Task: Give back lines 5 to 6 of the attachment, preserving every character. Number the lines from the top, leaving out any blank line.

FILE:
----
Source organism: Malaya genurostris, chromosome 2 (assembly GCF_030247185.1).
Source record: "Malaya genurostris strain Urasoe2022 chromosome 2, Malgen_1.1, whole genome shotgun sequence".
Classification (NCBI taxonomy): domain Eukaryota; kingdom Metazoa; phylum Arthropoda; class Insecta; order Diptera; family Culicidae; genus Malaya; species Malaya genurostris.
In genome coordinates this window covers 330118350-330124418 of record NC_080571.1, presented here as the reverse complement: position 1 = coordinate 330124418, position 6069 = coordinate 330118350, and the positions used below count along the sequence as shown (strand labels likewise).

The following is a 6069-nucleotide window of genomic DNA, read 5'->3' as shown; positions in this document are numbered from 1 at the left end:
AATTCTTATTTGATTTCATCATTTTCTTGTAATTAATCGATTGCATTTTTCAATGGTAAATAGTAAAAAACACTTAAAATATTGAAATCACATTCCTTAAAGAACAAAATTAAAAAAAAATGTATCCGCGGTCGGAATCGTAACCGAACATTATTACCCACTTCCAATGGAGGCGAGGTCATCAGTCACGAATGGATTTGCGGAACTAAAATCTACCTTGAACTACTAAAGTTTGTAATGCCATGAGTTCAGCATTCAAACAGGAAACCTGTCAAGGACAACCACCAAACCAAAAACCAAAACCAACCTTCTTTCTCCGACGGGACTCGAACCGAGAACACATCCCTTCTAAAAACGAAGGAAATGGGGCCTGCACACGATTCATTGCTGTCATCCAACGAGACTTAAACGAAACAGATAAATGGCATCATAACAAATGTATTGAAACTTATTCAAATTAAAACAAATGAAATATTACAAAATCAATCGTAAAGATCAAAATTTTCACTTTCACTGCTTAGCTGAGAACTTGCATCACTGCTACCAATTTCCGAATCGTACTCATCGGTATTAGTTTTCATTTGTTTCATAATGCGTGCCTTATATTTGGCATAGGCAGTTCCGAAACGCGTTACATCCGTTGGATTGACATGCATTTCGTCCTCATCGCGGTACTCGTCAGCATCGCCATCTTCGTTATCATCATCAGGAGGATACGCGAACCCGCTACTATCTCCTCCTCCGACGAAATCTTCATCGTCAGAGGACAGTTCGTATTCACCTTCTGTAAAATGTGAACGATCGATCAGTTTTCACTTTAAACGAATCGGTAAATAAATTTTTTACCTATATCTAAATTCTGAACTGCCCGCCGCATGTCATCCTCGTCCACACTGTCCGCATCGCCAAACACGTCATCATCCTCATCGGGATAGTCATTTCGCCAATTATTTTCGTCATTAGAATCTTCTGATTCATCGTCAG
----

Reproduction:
The following is a 6069-nucleotide window of genomic DNA, read 5'->3' as shown; positions in this document are numbered from 1 at the left end:
AATTCTTATTTGATTTCATCATTTTCTTGTAATTAATCGATTGCATTTTTCAATGGTAAATAGTAAAAAACACTTAAAATATTGAAATCACATTCCTTAAAGAACAAAATTAAAAAAAAATGTATCCGCGGTCGGAATCGTAACCGAACATTATTACCCACTTCCAATGGAGGCGAGGTCATCAGTCACGAATGGATTTGCGGAACTAAAATCTACCTTGAACTACTAAAGTTTGTAATGCCATGAGTTCAGCATTCAAACAGGAAACCTGTCAAGGACAACCACCAAACCAAAAACCAAAACCAACCTTCTTTCTCCGACGGGACTCGAACCGAGAACACATCCCTTCTAAAAACGAAGGAAATGGGGCCTGCACACGATTCATTGCTGTCATCCAACGAGACTTAAACGAAACAGATAAATGGCATCATAACAAATGTATTGAAACTTATTCAAATTAAAACAAATGAAATATTACAAAATCAATCGTAAAGATCAAAATTTTCACTTTCACTGCTTAGCTGAGAACTTGCATCACTGCTACCAATTTCCGAATCGTACTCATCGGTATTAGTTTTCATTTGTTTCATAATGCGTGCCTTATATTTGGCATAGGCAGTTCCGAAACGCGTTACATCCGTTGGATTGACATGCATTTCGTCCTCATCGCGGTACTCGTCAGCATCGCCATCTTCGTTATCATCATCAGGAGGATACGCGAACCCGCTACTATCTCCTCCTCCGACGAAATCTTCATCGTCAGAGGACAGTTCGTATTCACCTTCTGTAAAATGTGAACGATCGATCAGTTTTCACTTTAAACGAATCGGTAAATAAATTTTTTACCTATATCTAAATTCTGAACTGCCCGCCGCATGTCATCCTCGTCCACACTGTCCGCATCGCCAAACACGTCATCATCCTCATCGGGATAGTCATTTCGCCAATTATTTTCGTCATTAGAATCTTCTGATTCATCGTCAG